We reported previously that Ca2+ influx through N-methly-Daspartate-gated channels evokes ATP-sensitive K+ (K-ATP) currents in rat subthalamic nucleus (STN) neurons. By using whole-cell patch clamp recordings in brain slices, we investigated the ability of (RS)-3,5-dihydroxyphenylglycine (DHPG), a group I metabotropic glutamate receptor (mGluR) agonist, to evoke K-ATP currents. DHPG (20 μM) evoked outward current at 270 mV and was associated with a positive slope conductance of 2.7 nS. The sulfonylurea agent tolbutamide (100 mM) converted the positive slope to negative slope conductance, indicating mediation by K-ATP channels (ATPsensitive K+ channels). Currents evoked by DHPG were significantly reduced by a combination of mGluR1 and mGluR5 negative allosteric modulators. DHPG-evoked outward current was blocked by cyclopiazonic acid and thapsigargin and mimicked by caffeine, suggesting mediation by release of intracellular Ca2+. DHPG outward current was also blocked by ryanodine and 2-aminoethoxydiphenylborane, suggesting mediation by ryanodine- and inositol 1,4,5-triphosphate-sensitive Ca2+ release. The nitric oxide synthase inhibitor NG-nitro-Larginine methyl ester and inhibitors of protein kinase G activity also suppressed DHPG-induced outward current. Voltage recordings showed that tolbutamide prolonged depolarizing plateau potentials and increased the spontaneous firing rate of STN neurons recorded in the presence of DHPG. These results show that group I mGluR stimulation generates K-ATP current by a nitric oxide- and protein kinase G-dependent process that is mediated by release of Ca2+ from intracellular stores. Because burst firing is linked to symptoms of Parkinson's disease, we suggest that K-ATP channels might provide a physiologically important inhibitory influence on STN neuronal activity.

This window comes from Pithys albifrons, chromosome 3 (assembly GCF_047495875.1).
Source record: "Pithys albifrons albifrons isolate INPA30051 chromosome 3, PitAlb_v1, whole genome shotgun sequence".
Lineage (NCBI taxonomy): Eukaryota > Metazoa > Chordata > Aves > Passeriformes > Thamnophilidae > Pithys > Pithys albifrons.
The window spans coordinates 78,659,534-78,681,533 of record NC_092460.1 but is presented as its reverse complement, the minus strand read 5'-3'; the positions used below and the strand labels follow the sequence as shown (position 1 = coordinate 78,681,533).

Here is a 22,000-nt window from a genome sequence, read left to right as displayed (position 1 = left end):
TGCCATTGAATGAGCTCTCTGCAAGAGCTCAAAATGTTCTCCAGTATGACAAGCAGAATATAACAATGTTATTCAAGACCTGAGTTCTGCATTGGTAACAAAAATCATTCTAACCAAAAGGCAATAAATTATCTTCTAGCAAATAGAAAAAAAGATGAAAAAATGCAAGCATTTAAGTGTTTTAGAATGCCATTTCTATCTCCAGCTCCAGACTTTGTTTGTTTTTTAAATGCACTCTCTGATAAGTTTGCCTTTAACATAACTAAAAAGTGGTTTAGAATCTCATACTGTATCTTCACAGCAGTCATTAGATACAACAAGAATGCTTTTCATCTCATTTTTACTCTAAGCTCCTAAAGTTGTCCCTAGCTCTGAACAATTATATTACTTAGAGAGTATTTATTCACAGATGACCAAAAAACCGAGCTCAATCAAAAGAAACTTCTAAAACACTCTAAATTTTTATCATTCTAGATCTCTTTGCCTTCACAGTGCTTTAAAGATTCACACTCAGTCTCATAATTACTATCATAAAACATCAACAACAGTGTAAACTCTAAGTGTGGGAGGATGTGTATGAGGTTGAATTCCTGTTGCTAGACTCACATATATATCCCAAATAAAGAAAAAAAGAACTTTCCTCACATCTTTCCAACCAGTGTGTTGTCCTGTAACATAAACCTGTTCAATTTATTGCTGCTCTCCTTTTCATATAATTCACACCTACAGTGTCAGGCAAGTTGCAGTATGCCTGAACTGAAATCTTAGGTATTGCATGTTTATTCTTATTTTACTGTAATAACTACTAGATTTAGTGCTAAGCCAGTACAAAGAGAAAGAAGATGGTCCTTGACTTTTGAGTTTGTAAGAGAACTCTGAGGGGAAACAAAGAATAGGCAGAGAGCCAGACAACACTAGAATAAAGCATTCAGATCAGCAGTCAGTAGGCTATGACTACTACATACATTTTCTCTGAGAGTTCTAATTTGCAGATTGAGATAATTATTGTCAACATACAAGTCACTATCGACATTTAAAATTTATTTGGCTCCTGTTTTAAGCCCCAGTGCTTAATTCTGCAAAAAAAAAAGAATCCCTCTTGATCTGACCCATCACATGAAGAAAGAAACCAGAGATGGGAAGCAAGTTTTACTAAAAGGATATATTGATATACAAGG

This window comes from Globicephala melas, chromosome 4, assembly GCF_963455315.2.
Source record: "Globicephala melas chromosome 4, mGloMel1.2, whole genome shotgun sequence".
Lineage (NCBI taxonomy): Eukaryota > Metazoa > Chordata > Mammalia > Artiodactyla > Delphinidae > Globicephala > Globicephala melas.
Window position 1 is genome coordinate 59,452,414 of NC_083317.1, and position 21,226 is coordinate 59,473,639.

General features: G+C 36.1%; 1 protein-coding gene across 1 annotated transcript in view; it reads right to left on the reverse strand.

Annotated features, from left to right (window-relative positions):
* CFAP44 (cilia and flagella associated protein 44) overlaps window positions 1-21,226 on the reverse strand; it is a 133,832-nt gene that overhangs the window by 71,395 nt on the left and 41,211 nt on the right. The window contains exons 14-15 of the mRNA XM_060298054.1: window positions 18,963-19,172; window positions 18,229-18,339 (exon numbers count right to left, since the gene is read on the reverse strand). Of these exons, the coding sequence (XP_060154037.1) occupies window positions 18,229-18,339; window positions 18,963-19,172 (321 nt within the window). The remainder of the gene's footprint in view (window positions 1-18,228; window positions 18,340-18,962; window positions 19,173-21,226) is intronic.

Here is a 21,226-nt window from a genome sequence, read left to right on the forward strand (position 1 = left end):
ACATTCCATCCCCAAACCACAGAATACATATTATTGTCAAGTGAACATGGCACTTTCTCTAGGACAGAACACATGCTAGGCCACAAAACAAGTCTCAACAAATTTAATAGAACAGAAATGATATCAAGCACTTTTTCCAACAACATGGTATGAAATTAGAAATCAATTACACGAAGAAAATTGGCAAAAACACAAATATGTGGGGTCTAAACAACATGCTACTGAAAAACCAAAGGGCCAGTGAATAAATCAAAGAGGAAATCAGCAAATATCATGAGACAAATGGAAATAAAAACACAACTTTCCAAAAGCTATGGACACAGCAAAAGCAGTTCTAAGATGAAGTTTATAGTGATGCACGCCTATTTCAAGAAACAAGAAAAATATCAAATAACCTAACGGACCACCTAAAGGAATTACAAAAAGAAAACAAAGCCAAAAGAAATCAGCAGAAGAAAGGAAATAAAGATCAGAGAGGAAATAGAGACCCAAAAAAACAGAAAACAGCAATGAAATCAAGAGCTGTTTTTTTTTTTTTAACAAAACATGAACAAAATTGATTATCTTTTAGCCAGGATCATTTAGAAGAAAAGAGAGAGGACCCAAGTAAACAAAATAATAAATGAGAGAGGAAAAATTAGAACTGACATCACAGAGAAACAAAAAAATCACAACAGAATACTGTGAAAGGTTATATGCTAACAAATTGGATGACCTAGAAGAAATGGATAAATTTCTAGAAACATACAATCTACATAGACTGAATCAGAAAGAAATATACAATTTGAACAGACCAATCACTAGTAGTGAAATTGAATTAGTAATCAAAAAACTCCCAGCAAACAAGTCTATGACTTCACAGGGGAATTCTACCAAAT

|Original language||English (US)|
|Number of pages||12|
|Journal||Journal of Pharmacology and Experimental Therapeutics|
|State||Published - Apr 1 2013|
ASJC Scopus subject areas
- Molecular Medicine